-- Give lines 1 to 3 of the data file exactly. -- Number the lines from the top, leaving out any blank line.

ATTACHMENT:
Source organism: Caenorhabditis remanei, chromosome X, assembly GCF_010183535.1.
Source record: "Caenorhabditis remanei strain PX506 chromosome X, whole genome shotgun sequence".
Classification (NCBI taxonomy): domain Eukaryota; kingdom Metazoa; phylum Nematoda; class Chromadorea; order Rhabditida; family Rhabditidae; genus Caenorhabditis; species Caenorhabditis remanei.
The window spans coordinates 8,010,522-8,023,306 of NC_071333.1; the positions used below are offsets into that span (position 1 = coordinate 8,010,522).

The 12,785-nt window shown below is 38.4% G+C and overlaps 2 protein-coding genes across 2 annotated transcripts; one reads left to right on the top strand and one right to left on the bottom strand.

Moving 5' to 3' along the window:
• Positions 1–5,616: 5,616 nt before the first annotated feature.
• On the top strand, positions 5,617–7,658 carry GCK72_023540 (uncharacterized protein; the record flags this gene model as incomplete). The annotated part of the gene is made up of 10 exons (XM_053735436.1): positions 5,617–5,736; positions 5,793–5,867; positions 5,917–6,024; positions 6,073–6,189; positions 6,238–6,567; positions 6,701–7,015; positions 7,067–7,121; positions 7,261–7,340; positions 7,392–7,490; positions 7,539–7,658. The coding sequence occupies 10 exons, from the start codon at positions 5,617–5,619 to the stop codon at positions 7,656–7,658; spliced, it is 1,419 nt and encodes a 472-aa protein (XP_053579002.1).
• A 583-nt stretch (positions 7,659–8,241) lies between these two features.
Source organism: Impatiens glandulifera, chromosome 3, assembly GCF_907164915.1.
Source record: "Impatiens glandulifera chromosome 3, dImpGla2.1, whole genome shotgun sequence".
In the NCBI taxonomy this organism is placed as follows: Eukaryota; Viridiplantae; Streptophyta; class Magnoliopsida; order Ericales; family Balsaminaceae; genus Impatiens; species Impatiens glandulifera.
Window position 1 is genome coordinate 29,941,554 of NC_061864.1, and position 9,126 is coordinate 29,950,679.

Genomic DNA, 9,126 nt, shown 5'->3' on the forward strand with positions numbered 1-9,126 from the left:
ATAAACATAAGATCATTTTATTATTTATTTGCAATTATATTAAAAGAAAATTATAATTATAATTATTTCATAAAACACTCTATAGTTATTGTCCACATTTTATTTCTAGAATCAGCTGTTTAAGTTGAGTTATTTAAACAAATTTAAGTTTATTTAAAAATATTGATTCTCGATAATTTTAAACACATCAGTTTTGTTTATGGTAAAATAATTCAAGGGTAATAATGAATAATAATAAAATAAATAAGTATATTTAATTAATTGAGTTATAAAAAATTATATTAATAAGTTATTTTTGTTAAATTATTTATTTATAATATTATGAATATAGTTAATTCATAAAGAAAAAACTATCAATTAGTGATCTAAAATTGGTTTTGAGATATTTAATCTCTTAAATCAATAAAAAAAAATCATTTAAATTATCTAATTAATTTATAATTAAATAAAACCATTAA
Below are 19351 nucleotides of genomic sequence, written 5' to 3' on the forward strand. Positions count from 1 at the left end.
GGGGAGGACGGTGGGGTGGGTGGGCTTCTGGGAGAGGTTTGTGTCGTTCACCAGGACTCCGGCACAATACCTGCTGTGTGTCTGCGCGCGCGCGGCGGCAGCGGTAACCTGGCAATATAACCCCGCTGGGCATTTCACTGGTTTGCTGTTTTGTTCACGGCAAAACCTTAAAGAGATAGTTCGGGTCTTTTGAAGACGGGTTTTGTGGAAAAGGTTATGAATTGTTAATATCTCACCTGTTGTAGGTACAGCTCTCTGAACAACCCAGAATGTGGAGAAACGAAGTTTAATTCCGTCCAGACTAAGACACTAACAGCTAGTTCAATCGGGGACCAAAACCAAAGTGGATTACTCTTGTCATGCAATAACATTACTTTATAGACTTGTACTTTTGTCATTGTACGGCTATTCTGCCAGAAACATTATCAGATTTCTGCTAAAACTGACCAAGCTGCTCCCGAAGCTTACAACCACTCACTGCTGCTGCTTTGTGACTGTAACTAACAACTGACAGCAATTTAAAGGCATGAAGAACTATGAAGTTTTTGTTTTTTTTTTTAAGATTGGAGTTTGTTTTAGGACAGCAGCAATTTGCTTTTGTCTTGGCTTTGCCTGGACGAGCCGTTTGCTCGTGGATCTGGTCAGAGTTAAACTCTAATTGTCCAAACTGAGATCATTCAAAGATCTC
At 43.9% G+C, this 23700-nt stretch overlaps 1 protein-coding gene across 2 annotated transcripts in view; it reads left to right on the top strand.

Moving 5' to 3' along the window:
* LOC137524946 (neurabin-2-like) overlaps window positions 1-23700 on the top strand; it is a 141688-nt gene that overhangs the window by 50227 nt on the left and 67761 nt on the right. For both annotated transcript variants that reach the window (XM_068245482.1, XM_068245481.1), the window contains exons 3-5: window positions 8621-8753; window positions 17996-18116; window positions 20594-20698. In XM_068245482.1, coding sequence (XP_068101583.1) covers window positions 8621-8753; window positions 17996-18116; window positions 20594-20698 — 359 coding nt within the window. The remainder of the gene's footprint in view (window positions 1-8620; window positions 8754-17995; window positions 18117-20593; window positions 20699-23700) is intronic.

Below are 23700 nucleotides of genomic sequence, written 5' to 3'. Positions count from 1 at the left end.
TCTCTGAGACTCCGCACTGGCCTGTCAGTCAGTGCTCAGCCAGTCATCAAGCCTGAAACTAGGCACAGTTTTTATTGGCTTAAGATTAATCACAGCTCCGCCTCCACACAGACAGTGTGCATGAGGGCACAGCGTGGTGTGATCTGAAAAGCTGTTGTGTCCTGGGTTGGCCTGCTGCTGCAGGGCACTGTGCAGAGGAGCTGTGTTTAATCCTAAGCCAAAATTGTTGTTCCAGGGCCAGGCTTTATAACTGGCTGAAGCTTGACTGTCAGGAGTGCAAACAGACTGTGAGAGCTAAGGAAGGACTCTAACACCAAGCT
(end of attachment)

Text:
Source organism: Caenorhabditis remanei, chromosome X, assembly GCF_010183535.1.
Source record: "Caenorhabditis remanei strain PX506 chromosome X, whole genome shotgun sequence".
Classification (NCBI taxonomy): domain Eukaryota; kingdom Metazoa; phylum Nematoda; class Chromadorea; order Rhabditida; family Rhabditidae; genus Caenorhabditis; species Caenorhabditis remanei.